Today, many resources are available on the web. The iFrame below is from the Massachusetts DEP web page on Cleanup of Waste Sites & Spills. Pay particular attention to the link for Cleanup Sites & Locations. There are several Superfund sites in Woburn, including Wells G and H. These resources did not exist when Anne Anderson began her quest for information. Superfund was not established until 1980. Massachusetts keeps an additional list of hazardous waste sites. This list includes everything from leaking underground storage tanks at gas stations to small dumpsites.
On that page, the link to Site-Specific Information provides a wealth of information on the Woburn site:
- U.S. EPA Information on the Superfund Site or the National Priorities List (NPL)
- MA Department of Public Health (DPH) Information on the site
Identifying Active Industries
Another important step when investigating environmental concerns in the community would be to identify active industries that use hazardous materials.
- Where are these industries located?
- What specific chemicals are they using or producing?
- Where do these chemicals end up? How are they disposed of?
Keep in mind that it is legal to emit hazardous pollutants into the air, water, and land, but there are specific regulations and policies that govern this. Facilities must first register with the state DEP and EPA (federal), and they obtain a permit. States will have permit information on all facilities on file. In addition to these "permitted" and intentional releases of chemicals, accidental or "fugitive" releases also occur. The best source of data for an overall snapshot of a town's industry is the EPA's Toxics Release Inventory (TRI).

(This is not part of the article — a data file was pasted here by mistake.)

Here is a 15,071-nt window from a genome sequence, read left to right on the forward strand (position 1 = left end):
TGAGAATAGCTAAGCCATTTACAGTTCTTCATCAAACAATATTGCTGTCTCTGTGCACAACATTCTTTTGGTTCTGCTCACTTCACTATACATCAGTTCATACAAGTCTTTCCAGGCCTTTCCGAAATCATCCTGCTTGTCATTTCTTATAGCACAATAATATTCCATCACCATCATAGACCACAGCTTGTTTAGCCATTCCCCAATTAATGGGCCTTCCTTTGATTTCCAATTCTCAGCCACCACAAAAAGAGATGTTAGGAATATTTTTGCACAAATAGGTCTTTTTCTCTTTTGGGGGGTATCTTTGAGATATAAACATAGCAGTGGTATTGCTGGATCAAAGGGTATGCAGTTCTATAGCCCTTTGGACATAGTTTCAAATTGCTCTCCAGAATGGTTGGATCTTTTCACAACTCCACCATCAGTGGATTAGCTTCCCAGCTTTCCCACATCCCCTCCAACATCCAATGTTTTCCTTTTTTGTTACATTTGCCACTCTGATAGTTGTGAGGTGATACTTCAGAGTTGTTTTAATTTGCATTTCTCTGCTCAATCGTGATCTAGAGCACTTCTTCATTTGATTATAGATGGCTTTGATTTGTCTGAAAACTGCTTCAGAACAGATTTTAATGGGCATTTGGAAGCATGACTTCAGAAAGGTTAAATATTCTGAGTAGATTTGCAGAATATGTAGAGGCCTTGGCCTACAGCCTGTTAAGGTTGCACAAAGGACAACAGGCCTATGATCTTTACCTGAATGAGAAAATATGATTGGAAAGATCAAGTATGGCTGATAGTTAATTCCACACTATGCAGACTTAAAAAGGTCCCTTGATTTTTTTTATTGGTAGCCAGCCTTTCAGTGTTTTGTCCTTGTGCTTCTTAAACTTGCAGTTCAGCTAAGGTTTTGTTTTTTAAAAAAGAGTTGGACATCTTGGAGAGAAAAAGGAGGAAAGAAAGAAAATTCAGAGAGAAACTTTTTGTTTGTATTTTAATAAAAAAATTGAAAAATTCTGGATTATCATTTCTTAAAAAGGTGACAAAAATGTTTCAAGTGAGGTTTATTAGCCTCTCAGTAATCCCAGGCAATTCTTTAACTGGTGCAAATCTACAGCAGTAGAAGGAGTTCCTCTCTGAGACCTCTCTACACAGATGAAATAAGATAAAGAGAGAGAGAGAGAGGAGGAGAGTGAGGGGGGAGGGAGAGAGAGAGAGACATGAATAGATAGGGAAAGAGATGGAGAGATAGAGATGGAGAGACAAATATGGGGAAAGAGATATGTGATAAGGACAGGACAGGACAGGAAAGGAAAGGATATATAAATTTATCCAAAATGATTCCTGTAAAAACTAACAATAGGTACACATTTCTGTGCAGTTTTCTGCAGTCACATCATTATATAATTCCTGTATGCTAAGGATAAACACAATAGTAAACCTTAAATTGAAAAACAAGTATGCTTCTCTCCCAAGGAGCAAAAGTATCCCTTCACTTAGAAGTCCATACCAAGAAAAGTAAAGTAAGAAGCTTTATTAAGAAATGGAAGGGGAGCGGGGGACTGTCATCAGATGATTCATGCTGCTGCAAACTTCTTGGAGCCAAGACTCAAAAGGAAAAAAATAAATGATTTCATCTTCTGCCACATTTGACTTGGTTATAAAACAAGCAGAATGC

The Toxics Release Inventory (TRI)
Under a federal law passed in 1986 (The Emergency Planning and Community Right-to-Know Act) most large industries must submit annual reports to the EPA detailing how much of certain hazardous chemicals are released to the air, land, or water. Over 300 toxic chemicals are subject to reporting. EPA is required to make this information available to the public. The first year for which data is available is 1987. The TRI data and related information are available through a number of sources.
The EPA's Toxics Release Inventory Program.- The TRI lists, by town, the facility name, chemical, and how many pounds (per year) were released. The report indicates whether releases were to the air, to water, in waste injected underground, to land on the facility property, transferred to a sewage treatment plant publicly owned treatment works, or in wastes transferred off the property for disposal. The CAS number, which is used to uniquely identify the particular chemical, is also given. This is helpful, as some chemicals have several names and often the same name is used for more than one chemical.